Wednesday, 19 June, 2024

Ban on use of plastic bags, an implementation issue


By Indira Aryal
Kathmandu, Sept. 26: Plastic bags are commonly used all around for carrying food items and clothes. Despite having adverse effects on the environment and public health, people are still using it to carry their daily essentials.
The government has imposed a complete ban on the production, import, sale and use of plastic bags with a thickness of fewer than 40 microns by publishing the notice in the Nepal Gazette on September 15.
The decision was made public by the Ministry of Forests and Environment on September 22 and said the provision shall be applicable throughout the country in line with Section 15 (sub-section 6) of the Environment Protection Act-2019.

The Supreme Court has also issued an interim order on a complete ban on the use of plastic bags thinner than 40 microns within 21 days. A single bench of Justice Nahakul Subedi issued the interim order on August 12. Presenting the annual budget, former Finance Minister Bishnu Poudel also announced a ban on plastic bags below the thickness of 40 microns from the upcoming fiscal year 2021/2022 to lower environmental pollution from plastic products. “This is not the first time Nepal government announced banning plastic use to minimize plastic produce pollution,” said environmental expert Bhusan Tuladhar. He said he hoped this time the decision would be implemented effectively.

Earlier on April 1, 2015, the government published the Nepal Gazette which stated that plastic bags up to the size of 20 x 35 inches and up to 40 microns thick were to be banned within the Kathmandu Valley with the law to be implemented from April 14, 2015.
However, the decision could not be implemented effectively as the 2015 earthquake hit the country on April 25 and then implementing the ban was not on the priority list for the government.
The decision to ban plastic use thinner than 40 microns was implemented only in supermarkets and big business houses but small businesses are still using it. But hopefully this time the decision will be fully implemented, experts said.

Indu Bikram Joshi, Deputy Director General at the Department of Environment, said that if anyone found producing plastic bags thinner than 40 microns would be punished and they should pay pollution tax. “We are working tirelessly to make the decision effective. It is not that all plastic production will be banned but plastic thinner than 40 microns will be banned totally,” he said.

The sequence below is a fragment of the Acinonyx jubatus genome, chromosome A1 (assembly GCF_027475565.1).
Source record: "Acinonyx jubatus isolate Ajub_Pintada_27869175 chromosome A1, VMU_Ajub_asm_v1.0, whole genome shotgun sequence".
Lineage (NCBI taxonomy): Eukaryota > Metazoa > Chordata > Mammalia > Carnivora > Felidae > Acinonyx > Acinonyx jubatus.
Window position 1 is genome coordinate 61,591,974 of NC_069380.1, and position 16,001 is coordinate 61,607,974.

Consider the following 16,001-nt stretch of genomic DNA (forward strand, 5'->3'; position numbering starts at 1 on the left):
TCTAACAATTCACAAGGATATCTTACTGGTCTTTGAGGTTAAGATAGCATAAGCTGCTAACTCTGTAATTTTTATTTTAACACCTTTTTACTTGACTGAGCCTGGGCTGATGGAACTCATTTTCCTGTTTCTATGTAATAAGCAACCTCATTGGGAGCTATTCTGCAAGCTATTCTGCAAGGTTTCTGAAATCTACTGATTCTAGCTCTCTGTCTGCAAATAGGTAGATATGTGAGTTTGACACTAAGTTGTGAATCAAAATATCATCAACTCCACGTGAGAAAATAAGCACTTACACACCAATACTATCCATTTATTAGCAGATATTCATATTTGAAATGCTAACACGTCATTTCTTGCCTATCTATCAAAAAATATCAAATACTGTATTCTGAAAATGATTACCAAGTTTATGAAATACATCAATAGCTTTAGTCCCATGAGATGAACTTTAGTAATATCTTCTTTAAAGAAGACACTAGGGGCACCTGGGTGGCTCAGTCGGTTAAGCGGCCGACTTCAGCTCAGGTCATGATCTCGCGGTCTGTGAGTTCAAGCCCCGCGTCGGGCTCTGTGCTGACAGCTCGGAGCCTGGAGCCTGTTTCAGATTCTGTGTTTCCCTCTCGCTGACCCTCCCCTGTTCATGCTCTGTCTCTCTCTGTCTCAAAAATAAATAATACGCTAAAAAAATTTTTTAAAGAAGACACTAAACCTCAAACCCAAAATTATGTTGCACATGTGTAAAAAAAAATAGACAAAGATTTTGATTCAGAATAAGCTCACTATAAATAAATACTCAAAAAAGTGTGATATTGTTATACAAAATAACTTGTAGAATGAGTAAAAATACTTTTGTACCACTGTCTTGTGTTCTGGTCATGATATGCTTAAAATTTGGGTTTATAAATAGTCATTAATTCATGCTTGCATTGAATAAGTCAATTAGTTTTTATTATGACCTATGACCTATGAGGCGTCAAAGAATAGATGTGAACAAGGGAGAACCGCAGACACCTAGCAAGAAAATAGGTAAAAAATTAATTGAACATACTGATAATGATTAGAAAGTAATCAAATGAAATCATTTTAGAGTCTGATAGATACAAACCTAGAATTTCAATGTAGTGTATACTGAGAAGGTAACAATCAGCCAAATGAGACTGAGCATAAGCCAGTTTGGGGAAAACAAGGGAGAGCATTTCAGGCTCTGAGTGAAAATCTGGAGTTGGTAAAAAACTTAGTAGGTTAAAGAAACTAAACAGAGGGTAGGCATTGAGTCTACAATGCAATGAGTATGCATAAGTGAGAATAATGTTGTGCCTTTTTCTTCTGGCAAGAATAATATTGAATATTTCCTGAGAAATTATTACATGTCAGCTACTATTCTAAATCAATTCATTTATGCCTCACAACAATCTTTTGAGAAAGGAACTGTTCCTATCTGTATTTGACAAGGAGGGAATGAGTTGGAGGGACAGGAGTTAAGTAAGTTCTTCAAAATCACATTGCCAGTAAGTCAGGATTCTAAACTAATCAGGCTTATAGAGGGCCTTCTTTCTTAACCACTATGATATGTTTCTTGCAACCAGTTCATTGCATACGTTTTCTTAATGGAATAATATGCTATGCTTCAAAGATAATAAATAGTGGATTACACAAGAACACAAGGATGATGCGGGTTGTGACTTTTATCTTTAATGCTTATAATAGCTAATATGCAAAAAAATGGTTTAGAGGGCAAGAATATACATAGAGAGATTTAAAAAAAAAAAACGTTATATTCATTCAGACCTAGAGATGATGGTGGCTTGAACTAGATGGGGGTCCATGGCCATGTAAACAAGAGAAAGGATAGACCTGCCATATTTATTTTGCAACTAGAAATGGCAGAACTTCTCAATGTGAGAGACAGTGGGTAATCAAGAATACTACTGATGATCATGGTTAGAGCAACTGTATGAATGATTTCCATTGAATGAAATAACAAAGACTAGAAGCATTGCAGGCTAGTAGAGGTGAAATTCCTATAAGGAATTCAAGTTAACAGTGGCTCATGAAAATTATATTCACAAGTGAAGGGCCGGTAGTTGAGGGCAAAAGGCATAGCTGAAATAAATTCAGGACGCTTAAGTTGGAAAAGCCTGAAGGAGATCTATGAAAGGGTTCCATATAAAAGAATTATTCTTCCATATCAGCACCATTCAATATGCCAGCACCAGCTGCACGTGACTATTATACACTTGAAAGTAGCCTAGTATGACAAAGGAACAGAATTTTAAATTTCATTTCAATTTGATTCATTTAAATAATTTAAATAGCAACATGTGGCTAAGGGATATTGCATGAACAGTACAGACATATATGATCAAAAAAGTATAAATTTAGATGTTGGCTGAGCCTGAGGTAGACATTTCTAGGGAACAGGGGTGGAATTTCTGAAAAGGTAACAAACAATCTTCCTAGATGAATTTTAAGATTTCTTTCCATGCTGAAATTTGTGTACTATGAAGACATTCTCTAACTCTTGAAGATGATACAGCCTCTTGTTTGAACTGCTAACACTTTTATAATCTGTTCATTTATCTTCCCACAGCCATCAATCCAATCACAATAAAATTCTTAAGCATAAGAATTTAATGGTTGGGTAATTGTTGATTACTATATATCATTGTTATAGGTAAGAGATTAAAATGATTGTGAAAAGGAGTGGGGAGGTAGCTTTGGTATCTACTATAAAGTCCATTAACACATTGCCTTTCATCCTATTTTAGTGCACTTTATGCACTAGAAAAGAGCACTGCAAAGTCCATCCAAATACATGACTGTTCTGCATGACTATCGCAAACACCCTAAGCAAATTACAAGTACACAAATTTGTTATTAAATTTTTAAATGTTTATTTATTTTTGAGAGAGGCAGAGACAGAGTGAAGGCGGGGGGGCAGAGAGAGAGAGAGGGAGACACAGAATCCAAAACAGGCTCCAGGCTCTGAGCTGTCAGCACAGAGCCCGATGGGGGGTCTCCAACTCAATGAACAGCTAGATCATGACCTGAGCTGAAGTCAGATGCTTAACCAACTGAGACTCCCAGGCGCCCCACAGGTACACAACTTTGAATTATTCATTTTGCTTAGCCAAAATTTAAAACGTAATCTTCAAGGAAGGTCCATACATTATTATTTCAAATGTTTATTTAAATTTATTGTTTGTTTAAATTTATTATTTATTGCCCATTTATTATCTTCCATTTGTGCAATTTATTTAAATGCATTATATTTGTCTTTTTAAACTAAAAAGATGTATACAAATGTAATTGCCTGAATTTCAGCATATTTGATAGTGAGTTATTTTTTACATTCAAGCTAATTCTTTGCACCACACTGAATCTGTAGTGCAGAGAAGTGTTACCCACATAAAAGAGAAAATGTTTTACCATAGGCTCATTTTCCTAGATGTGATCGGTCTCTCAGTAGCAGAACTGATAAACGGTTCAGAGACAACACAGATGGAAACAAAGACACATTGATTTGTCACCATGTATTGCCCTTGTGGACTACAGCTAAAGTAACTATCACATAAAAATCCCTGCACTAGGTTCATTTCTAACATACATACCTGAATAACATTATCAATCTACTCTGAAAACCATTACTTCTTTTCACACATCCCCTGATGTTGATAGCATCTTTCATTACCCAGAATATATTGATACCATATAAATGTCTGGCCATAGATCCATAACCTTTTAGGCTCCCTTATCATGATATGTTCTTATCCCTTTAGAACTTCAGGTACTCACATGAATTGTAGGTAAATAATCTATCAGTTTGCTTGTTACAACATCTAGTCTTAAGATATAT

Thick plastic can be re-cycled and reused but thinners are hazardous to the environment as they will either be thrown away or burned. Many environmental effects include animal choking, pollution, blockage of channels, rivers and streams, Joshi added. All the local governments should coordinate on the decision to implement fully at every local level, he said.

Plastic takes many years to decompose. If plastic bags are burned, they release a toxic substance into the air causing ambient air pollution, Tuladhar said.
There are alternatives to plastic, as people can use cotton, jute and paper bags to replace plastic ones.

According to the law, if a person or organisation is found denying a government decision or law, the offender may be punished with a fine of up to Rs. 300,000.
According to ICIMOD, Kathmandu alone uses around 4,700,000 to 4,800,000 plastic bags daily. In Nepal, 16 per cent of urban waste is comprised of plastic, which is 2.7 tons of daily plastic garbage production.
Researchers claim humans have produced 9.1 billion tons of plastic so far, and much of it ends up in nature—causing harm to both living beings and the environment.

Besides the sheer quantity of plastic waste being produced, one of the major problems with plastic is its resistance to degradation. A conservative estimate puts the average time for a single plastic bag to completely biodegrade at 500 years. This means that not only most of the plastic we use during our lives will outlive us, but that our plastic footprint will also affect scores of generations to come.